RealFlight, where there is a reset button!
This article was originally published in The Drone Mag’s April/May 2016 issue.
by Mark Ronge
Photos Edwin Rodriguez
MANUFACTURER: Great Planes
DISTRIBUTOR: Hobbico, Inc.
TYPE: Drone flight simulator
FOR: Any prospective or current pilots
PRICE: $129.99 (all-inclusive combo with Elite InterLink Controller by Futaba)
NEEDED TO COMPLETE: Windows PC (check the system requirements listed on Great Planes’ website or on the side of the box)
• Excellent physics modeled, not just for the drones, but realistic wind and sun glare prepare you for tough conditions in real life.
• Practice crazy 3D maneuvers without the risk of crashing your real life model.
• Fun challenge and photography missions keep the experience exciting, complete with addictive high score counters
• The Futaba Elite InterLink transmitter is just like a real 8-channel transmitter that one may buy for their drones, allowing for the user to seamlessly translate their new skills to their own models.
• Different display modes allow practice on everything from FPV racing to high altitude photography.
• Excellent physics modeling allows for drones to fly like their real life counterparts, including 3D models
• Challenge modes to hone piloting and aerial photography skills
• Simulator models realistic conditions, such as wind and sun glare
• Generous system requirements allow most PC’s to run the software smoothly
• An excellent tool for improving FPV skills with fun obstacle courses
• No need to worry about crashing your expensive drones, just click the reset button!
• Would like to see a couple of tutorial missions for brand new pilots
Windows Vista, Windows 7, Windows 8, or Windows 10 (Local administrator access required) Intel Pentium 1.0GHz or equivalent
512 MB RAM
10 GB Hard drive space
3D Accelerated Video with:
32 MB Dedicated Video Memory
Full Windows DirectX 9 compliant (Shader Model 2.0 or better)
Optimal System: For best graphical performance Dual Core 2.4GHz CPU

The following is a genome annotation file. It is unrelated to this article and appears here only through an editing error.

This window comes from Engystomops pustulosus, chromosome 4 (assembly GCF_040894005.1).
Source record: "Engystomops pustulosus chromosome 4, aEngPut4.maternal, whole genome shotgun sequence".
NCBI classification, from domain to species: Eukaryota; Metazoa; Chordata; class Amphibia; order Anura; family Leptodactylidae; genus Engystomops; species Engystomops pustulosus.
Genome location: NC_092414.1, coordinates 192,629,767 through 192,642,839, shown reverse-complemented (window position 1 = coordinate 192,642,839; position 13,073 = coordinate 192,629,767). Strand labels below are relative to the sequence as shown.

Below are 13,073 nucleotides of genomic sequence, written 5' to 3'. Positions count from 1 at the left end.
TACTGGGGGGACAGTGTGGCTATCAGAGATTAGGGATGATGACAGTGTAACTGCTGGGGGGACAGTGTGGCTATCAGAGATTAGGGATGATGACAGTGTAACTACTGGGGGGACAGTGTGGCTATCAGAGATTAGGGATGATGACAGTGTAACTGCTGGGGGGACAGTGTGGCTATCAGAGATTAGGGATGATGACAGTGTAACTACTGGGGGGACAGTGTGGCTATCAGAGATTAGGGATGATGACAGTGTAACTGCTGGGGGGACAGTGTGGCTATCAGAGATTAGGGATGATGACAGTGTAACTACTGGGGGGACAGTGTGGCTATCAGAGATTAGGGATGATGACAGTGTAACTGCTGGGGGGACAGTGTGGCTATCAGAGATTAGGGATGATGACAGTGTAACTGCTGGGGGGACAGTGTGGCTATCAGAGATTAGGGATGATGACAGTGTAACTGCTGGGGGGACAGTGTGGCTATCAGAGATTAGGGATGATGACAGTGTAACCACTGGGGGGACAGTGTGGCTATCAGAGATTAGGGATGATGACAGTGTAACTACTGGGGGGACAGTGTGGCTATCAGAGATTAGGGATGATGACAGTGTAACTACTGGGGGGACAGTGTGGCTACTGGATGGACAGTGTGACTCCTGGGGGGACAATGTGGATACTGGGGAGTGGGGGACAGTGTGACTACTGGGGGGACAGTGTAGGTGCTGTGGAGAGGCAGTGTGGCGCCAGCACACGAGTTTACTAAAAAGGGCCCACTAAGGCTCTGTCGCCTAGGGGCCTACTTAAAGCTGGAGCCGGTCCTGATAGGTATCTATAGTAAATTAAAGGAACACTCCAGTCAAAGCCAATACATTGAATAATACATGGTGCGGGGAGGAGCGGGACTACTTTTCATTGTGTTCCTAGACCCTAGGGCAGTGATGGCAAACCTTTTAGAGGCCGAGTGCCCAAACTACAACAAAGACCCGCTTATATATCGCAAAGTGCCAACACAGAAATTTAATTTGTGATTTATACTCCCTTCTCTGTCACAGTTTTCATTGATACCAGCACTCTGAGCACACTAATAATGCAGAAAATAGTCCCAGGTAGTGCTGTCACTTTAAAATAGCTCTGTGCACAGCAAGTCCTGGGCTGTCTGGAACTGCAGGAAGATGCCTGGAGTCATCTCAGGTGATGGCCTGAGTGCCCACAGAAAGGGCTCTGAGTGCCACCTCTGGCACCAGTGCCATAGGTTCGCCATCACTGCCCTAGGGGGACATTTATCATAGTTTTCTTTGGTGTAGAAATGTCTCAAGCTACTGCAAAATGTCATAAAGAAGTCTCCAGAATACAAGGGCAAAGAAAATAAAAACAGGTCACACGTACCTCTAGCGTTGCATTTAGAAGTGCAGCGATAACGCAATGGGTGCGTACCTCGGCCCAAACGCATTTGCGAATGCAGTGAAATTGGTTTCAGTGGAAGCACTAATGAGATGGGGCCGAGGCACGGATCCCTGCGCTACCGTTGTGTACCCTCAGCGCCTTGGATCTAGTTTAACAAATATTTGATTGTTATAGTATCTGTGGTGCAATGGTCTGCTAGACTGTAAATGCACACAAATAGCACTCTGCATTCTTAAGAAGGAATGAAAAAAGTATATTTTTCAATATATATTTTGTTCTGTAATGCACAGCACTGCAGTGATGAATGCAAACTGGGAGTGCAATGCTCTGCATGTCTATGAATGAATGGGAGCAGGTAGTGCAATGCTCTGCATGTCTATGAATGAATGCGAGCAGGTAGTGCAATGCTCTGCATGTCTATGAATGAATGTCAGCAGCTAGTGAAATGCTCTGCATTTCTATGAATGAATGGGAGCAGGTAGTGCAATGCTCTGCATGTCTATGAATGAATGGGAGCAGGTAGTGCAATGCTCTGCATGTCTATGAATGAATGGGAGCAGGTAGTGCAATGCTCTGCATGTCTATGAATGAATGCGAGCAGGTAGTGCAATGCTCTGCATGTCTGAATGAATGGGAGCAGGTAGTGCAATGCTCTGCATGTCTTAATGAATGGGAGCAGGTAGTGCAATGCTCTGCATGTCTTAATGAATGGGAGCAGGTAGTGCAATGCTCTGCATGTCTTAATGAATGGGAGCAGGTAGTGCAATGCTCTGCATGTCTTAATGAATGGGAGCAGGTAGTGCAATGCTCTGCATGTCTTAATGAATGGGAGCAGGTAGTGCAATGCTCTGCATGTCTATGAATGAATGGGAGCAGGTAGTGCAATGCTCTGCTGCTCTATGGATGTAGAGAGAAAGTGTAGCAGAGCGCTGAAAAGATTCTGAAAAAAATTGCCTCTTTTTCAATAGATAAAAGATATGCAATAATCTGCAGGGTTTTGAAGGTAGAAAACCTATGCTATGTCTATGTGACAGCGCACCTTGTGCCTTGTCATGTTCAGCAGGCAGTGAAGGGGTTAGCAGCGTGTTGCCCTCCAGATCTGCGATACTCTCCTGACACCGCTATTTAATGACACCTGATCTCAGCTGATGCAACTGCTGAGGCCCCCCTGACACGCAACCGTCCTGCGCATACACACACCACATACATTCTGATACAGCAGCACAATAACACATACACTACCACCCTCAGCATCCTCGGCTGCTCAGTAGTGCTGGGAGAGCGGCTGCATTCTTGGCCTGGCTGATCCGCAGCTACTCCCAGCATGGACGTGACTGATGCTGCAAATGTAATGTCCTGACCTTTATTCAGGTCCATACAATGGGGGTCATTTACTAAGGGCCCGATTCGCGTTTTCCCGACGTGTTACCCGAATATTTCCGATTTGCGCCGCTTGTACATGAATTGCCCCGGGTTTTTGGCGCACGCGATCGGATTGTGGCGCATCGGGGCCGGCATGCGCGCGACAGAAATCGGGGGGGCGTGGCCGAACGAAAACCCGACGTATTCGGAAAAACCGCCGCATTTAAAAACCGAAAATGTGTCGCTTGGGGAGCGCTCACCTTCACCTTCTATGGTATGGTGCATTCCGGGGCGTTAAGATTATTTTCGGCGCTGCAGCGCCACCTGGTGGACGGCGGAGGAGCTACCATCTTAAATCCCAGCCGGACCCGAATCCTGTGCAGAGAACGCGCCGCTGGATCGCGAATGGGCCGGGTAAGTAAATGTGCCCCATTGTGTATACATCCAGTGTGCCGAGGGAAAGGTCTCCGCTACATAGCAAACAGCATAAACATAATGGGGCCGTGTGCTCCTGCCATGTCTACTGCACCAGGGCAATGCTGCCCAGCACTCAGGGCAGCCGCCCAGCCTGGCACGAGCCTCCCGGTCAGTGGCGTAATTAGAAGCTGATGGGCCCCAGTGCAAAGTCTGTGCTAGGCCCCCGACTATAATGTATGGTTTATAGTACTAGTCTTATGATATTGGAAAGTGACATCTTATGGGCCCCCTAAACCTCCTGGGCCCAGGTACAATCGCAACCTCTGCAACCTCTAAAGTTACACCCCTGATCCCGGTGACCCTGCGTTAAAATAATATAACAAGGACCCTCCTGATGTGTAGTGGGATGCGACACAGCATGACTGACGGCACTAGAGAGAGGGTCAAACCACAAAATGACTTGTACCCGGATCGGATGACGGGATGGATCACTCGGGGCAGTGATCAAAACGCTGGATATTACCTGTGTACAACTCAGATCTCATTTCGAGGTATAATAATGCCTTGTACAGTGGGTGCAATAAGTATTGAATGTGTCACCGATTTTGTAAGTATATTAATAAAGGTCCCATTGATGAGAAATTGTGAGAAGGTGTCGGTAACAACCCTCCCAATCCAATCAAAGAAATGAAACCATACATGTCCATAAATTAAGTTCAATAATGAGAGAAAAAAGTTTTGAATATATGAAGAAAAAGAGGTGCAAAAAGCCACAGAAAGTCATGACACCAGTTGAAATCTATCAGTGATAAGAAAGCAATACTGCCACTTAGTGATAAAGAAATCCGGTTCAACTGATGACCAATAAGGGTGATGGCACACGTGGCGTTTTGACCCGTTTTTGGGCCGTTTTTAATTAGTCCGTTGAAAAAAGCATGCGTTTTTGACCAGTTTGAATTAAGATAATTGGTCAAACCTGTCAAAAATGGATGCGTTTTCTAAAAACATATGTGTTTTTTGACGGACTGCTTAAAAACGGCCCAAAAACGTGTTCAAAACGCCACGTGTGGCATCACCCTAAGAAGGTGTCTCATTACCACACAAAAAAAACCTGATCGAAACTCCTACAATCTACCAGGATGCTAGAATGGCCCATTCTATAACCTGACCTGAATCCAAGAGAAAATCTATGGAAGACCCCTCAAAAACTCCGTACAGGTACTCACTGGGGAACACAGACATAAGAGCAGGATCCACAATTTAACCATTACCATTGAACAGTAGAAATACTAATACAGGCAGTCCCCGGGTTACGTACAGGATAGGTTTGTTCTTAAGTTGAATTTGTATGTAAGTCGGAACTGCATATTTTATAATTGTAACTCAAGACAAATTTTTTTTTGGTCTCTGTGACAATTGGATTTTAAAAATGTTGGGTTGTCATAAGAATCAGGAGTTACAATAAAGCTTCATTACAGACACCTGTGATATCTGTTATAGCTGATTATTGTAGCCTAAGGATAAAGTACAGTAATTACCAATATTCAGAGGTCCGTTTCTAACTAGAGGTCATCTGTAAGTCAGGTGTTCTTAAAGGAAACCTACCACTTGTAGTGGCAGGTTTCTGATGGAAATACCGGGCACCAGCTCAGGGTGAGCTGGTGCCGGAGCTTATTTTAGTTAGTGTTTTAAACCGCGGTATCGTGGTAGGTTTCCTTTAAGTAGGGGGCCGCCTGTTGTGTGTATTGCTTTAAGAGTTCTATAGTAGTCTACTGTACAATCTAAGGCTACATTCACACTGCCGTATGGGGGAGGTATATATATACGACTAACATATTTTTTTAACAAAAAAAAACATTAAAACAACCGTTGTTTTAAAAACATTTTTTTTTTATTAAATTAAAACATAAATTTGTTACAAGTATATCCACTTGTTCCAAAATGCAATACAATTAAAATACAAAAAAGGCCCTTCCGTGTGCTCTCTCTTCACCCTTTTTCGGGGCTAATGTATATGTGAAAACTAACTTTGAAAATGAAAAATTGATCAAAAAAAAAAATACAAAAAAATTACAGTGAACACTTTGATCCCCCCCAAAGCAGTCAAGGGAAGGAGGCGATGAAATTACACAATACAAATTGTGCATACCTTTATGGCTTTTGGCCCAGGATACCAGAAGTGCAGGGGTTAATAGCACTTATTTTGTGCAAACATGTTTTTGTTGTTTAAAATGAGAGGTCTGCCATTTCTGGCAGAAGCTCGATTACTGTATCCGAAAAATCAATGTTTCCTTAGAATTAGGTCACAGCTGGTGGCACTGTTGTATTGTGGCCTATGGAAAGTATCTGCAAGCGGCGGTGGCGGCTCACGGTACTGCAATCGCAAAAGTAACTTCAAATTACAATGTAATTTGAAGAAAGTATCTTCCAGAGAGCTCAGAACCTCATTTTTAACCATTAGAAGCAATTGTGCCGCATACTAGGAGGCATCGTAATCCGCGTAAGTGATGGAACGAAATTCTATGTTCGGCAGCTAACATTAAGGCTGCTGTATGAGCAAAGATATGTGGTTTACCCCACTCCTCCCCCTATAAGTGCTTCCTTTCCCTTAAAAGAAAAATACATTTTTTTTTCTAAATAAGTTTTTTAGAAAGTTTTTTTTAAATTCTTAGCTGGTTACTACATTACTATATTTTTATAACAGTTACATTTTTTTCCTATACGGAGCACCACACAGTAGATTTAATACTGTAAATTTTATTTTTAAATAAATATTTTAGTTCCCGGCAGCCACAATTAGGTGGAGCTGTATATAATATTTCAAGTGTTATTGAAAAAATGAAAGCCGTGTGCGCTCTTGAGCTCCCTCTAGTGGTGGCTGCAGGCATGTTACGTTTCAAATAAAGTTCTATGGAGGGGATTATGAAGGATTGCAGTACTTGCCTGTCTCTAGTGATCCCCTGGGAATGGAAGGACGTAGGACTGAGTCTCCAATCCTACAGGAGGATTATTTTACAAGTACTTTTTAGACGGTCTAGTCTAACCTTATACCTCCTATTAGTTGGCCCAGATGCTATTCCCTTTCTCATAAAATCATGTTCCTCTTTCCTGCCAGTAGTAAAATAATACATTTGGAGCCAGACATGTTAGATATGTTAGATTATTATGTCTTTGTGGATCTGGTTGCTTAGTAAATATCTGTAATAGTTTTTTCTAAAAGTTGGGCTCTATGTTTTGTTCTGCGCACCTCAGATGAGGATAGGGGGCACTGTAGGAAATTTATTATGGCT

2 GB RAM
3D Accelerated Video with: 512 MB dedicated video memory Pixel Shader 3.0 support
Broadband Internet connection Computer microphone for voice chat
Interlink Elite Controller:
Compatible FM or FM selectable transmitter if using the Interface mode
There’s no denying that drones are booming in popularity both with experienced radio control hobbyists and new pilots as well. I myself learned how to fly airplanes and helicopters mostly on a computer simulator which easily has saved me thousands of dollars in repair bills, up until today when I am trying new, advanced techniques. It makes sense that one of the most popular flight simulators around, RealFlight, has developed an all-inclusive drone simulator to aid pilots in improving their technique or learning from scratch. Plenty of models are included in RealFlight Drone, everything from aerial photography platforms to high end 3D aerobatics are just some of the examples. Challenge modes and photography missions help work on fine drone control and easily translates to the real thing. In a newer market RealFlight Drone offers the best package on the market for Drone pilots at a very attractive price lower than other simulators. This is especially true because the Futaba Interlink controller is included which is just like a fully functional Futaba transmitter. RealFlight Drone aims to target any drone fan out there (or anyone thinking about piloting one in the future), and is easily one of the most cost effective purchases in the hobby today.
Right off the bat I was impressed to see that for a lower price than other simulators on the market, Great Planes still includes the excellent Futaba Interlink Elite control in their package. This controller feels nearly identical to a Futaba 6-8 channel transmitter that you would buy today. The Interlink controller offers eight channels of control which helps to switch between a drone’s various modes, change dual rates, or for controlling the drone’s camera gimbal (if equipped). By practicing with essentially a fully featured transmitter, beginners will not be shocked when making the jump to the real thing, and more experienced pilots will feel at home right away.
If you do wish to use your own transmitter, many can be plugged into the Interlink and used, however I appreciate the fact that the Interlink
controller does not require any batteries and is always ready to go. All of the controls feel great, just like any expensive transmitter should, and when I am using the simulator I easily forget that I am not using my own transmitter. And it goes without saying the Interlink includes the all important reset button!